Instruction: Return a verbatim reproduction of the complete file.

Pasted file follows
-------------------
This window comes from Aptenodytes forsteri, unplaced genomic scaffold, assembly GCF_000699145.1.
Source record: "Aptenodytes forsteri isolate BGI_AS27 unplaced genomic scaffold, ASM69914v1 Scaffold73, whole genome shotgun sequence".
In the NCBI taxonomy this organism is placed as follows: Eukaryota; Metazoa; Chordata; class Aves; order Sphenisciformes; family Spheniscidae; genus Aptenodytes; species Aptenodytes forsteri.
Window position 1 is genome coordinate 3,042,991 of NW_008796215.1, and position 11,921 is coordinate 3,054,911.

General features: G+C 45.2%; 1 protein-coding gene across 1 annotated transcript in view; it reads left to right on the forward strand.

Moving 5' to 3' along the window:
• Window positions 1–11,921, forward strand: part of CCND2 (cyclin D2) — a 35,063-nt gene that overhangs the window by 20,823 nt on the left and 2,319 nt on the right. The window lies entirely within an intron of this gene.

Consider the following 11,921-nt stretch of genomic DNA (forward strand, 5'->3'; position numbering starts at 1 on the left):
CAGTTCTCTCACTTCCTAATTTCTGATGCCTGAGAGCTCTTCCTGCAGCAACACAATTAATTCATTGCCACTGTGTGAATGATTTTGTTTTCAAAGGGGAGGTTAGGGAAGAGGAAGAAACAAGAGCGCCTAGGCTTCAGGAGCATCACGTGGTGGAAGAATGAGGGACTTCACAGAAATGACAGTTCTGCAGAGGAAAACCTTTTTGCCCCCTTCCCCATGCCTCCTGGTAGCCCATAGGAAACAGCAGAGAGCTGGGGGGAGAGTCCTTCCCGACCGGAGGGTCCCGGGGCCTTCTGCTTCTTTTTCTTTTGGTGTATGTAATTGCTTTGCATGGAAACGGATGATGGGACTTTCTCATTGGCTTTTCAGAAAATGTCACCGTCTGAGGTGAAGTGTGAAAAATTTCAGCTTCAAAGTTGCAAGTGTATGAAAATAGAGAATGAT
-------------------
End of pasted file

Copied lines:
This window comes from Aptenodytes forsteri, unplaced genomic scaffold, assembly GCF_000699145.1.
Source record: "Aptenodytes forsteri isolate BGI_AS27 unplaced genomic scaffold, ASM69914v1 Scaffold73, whole genome shotgun sequence".
In the NCBI taxonomy this organism is placed as follows: Eukaryota; Metazoa; Chordata; class Aves; order Sphenisciformes; family Spheniscidae; genus Aptenodytes; species Aptenodytes forsteri.
Window position 1 is genome coordinate 3,042,991 of NW_008796215.1, and position 11,921 is coordinate 3,054,911.

General features: G+C 45.2%; 1 protein-coding gene across 1 annotated transcript in view; it reads left to right on the forward strand.

Moving 5' to 3' along the window:
• Window positions 1–11,921, forward strand: part of CCND2 (cyclin D2) — a 35,063-nt gene that overhangs the window by 20,823 nt on the left and 2,319 nt on the right. The window lies entirely within an intron of this gene.

Consider the following 11,921-nt stretch of genomic DNA (forward strand, 5'->3'; position numbering starts at 1 on the left):
CAGTTCTCTCACTTCCTAATTTCTGATGCCTGAGAGCTCTTCCTGCAGCAACACAATTAATTCATTGCCACTGTGTGAATGATTTTGTTTTCAAAGGGGAGGTTAGGGAAGAGGAAGAAACAAGAGCGCCTAGGCTTCAGGAGCATCACGTGGTGGAAGAATGAGGGACTTCACAGAAATGACAGTTCTGCAGAGGAAAACCTTTTTGCCCCCTTCCCCATGCCTCCTGGTAGCCCATAGGAAACAGCAGAGAGCTGGGGGGAGAGTCCTTCCCGACCGGAGGGTCCCGGGGCCTTCTGCTTCTTTTTCTTTTGGTGTATGTAATTGCTTTGCATGGAAACGGATGATGGGACTTTCTCATTGGCTTTTCAGAAAATGTCACCGTCTGAGGTGAAGTGTGAAAAATTTCAGCTTCAAAGTTGCAAGTGTATGAAAATAGAGAATGAT